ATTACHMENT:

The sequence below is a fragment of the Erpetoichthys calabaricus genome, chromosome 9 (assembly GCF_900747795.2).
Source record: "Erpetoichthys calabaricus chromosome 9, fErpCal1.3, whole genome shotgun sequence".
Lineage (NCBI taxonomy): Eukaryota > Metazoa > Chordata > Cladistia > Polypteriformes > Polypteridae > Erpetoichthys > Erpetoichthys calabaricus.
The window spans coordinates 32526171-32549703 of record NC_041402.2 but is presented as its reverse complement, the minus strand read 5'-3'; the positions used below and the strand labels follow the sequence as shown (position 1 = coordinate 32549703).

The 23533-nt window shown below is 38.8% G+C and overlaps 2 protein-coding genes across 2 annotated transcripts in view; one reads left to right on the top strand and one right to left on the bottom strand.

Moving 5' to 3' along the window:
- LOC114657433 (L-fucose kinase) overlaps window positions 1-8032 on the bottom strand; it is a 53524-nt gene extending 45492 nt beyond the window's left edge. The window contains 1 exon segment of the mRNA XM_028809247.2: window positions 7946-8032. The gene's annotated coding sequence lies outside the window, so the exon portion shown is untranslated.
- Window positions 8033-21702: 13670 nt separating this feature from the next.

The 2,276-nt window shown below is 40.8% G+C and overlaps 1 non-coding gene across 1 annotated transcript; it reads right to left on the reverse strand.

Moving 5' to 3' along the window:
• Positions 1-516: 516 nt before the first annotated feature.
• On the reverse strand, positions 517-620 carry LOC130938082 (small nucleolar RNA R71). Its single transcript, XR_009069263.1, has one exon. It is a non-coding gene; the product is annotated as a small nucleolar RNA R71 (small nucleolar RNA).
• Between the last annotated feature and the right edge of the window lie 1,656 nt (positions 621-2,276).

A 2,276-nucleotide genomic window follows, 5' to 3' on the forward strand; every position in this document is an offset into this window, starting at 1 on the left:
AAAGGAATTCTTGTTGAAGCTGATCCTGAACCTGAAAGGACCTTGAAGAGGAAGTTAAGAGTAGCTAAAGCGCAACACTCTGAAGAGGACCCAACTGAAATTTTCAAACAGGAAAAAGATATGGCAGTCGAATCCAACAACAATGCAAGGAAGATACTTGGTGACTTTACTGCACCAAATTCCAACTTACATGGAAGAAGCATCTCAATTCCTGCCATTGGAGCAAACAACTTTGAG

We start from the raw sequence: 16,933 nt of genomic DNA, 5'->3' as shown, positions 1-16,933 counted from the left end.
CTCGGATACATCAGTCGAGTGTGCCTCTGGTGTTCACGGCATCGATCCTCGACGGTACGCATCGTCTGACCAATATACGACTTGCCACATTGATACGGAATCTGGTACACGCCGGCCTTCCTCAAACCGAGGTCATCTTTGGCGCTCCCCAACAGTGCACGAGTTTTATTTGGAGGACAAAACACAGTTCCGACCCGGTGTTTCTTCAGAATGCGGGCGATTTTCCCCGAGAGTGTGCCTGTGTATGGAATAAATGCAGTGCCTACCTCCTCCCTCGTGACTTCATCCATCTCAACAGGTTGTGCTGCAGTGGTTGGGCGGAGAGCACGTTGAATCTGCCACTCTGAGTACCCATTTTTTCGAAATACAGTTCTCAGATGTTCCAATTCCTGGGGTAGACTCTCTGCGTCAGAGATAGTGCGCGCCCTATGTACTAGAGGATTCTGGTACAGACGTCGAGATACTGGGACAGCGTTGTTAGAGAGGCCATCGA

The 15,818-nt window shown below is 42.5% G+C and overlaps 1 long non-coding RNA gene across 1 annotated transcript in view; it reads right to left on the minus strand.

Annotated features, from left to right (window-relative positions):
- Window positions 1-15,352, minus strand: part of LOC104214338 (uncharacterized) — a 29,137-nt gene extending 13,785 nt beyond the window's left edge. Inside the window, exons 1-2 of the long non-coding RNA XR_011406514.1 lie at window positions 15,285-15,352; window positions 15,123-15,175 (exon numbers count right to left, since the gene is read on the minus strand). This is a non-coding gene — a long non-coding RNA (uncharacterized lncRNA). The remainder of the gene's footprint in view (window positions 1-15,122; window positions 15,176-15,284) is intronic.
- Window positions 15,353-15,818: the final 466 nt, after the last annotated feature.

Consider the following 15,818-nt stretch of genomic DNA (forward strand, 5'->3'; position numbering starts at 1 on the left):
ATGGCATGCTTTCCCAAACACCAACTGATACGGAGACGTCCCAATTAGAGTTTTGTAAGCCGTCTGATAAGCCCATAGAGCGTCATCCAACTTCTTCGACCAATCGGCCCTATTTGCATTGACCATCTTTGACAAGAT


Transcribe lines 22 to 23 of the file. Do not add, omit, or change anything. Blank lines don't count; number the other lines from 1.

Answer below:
Consider the following 15,818-nt stretch of genomic DNA (forward strand, 5'->3'; position numbering starts at 1 on the left):
ATGGCATGCTTTCCCAAACACCAACTGATACGGAGACGTCCCAATTAGAGTTTTGTAAGCCGTCTGATAAGCCCATAGAGCGTCATCCAACTTCTTCGACCAATCGGCCCTATTTGCATTGACCATCTTTGACAAGAT